Review: 'Windshield Perspective' is a tricky way to look at L.A.

6:00 AM PDT, July 4, 2013

Review: 'Windshield Perspective' is a tricky way to look at L.A.

For the last several weeks, the best way to try to understand Beverly Boulevard has been to head for a different boulevard — Wilshire — and the western end of the Miracle Mile.

Le Corbusier as a force for nature?

6:00 AM PDT, June 15, 2013

Le Corbusier as a force for nature?

NEW YORK — It's easy to imagine that "Le Corbusier: An Atlas of Modern Landscapes," a vast, dense and beautifully installed new exhibition at the Museum of Modern Art, began as a kind of parlor game. You can almost picture the curators, Jean-Louis Cohen and Barry Bergdoll, brainstorming to come up with the most unlikely, counterintuitive thesis about Le Corbusier they could — and then setting out to defend it with straight faces, deep scholarship and a good deal of museological firepower.

L.A. River advocates wait for watershed Army Corps study

6:00 AM PDT, July 24, 2013

L.A. River advocates wait for watershed Army Corps study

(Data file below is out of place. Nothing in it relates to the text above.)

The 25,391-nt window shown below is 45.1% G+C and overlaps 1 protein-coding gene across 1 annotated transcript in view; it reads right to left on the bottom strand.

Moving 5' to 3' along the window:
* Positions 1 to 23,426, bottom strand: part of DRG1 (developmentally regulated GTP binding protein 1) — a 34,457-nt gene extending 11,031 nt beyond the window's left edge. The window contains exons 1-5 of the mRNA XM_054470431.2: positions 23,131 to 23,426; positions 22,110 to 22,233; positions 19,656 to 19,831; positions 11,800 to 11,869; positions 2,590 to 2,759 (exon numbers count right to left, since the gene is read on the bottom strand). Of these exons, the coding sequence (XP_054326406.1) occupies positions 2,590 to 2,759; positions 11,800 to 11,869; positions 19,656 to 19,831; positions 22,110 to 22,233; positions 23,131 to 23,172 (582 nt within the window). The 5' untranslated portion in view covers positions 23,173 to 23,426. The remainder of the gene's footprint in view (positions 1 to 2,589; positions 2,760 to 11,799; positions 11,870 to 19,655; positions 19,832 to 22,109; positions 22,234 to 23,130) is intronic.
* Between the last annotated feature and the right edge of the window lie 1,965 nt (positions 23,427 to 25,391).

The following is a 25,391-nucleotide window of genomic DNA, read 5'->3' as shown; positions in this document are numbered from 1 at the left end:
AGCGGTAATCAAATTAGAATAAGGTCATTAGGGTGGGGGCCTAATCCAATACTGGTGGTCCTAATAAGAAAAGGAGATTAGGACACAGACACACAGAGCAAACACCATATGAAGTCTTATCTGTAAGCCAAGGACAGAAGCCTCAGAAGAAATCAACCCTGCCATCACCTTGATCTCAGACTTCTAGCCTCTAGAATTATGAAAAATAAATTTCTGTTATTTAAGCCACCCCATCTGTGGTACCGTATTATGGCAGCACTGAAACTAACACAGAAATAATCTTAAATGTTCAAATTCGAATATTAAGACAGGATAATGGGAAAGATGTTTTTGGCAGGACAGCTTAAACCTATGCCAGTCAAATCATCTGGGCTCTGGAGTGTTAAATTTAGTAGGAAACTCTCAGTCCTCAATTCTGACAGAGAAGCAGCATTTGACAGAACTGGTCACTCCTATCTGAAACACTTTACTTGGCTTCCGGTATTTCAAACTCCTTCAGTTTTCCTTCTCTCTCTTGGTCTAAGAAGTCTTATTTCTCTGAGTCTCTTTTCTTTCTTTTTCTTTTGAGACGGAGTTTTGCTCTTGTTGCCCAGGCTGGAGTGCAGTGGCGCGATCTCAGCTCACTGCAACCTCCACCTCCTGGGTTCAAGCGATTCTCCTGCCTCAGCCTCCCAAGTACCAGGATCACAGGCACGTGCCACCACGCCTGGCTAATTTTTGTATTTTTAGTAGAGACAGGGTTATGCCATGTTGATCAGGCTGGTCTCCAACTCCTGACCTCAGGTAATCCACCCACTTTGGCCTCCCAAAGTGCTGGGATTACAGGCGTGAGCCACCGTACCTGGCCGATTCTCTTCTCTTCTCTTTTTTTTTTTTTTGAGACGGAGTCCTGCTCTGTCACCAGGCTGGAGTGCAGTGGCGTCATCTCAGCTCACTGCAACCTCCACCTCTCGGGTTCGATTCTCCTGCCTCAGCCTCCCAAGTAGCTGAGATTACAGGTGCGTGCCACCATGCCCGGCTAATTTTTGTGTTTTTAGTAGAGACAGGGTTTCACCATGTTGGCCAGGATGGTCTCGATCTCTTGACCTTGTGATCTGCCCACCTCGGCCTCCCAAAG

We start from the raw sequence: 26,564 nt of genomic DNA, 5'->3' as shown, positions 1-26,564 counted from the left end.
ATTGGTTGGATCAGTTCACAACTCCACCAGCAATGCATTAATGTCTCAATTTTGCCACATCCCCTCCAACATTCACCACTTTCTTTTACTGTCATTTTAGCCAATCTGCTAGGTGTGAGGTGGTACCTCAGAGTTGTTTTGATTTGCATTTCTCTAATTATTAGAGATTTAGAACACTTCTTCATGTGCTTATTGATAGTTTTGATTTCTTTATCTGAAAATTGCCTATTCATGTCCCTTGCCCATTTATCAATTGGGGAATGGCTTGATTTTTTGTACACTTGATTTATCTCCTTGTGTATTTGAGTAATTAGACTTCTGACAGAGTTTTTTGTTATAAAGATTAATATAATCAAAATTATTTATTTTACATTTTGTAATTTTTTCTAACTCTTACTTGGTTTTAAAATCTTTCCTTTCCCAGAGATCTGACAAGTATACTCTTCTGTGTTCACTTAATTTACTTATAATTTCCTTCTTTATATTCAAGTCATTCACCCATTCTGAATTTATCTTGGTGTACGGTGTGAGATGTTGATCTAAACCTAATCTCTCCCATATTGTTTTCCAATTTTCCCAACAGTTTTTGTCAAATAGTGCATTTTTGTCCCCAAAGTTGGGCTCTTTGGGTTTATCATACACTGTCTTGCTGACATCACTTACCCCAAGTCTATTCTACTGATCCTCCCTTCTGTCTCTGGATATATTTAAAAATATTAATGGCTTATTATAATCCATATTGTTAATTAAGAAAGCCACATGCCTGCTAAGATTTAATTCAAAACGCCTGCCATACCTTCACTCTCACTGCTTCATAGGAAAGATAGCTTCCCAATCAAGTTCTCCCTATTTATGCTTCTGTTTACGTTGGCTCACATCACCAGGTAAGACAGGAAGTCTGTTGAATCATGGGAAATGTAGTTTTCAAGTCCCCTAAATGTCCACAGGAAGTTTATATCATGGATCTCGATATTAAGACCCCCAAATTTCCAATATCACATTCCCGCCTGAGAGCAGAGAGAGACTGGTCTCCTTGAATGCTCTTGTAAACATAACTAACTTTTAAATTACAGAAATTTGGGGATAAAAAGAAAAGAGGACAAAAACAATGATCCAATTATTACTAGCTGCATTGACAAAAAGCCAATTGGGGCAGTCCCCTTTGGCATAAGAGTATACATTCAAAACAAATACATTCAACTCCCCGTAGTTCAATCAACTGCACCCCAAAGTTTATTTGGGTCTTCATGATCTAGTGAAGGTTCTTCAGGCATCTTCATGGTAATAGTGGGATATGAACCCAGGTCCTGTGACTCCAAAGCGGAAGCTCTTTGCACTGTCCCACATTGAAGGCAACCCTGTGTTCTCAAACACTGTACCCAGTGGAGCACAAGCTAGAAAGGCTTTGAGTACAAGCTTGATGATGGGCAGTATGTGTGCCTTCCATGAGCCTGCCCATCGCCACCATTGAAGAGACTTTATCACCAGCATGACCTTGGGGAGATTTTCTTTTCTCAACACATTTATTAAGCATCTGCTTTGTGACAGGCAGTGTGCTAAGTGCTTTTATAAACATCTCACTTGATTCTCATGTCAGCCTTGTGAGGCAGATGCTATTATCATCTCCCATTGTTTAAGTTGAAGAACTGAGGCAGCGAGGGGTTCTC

This summer marks a moment of truth for the Los Angeles River.

Review: MOCA's revamped architecture show a model of insularity

10:00 AM PDT, June 29, 2013

Review: MOCA's revamped architecture show a model of insularity

The new architecture exhibition at the Museum of Contemporary Art — and we'll get to its ever-changing title in a moment — is the product of a museum in significant disarray.

 For LACMA's 'old' buildings, no time like the present

3:05 PM PDT, July 19, 2013

For LACMA's 'old' buildings, no time like the present

A couple of major ironies are folded into the title of the big new architecture exhibition at the Los Angeles County Museum of Art, "The Presence of the Past: Peter Zumthor Reconsiders LACMA."

 LACMA draws up ambitious plans for a $650-million new look

5:00 AM PDT, May 1, 2013

LACMA draws up ambitious plans for a $650-million new look

At the Los Angeles County Museum of Art, an acclaimed Swiss architect is hoping to pull off what an acclaimed Dutch one could not.

Review: '10 Buildings That Changed America' is a rewarding tour

7:00 AM PDT, May 11, 2013

Review: '10 Buildings That Changed America' is a rewarding tour

The new PBS program "10 Buildings That Changed America" is nothing if not efficient.

Paolo Soleri dies at 93; architect of innovative city Arcosanti

1:50 PM PDT, April 10, 2013

Paolo Soleri dies at 93; architect of innovative city Arcosanti

Paolo Soleri, an Italian-born architect who created a visionary prototype for a new kind of ecologically sensitive city in the remote Arizona desert four decades ago, only to watch the suburban sprawl he detested begin to creep near it in recent years, has died. He was 93.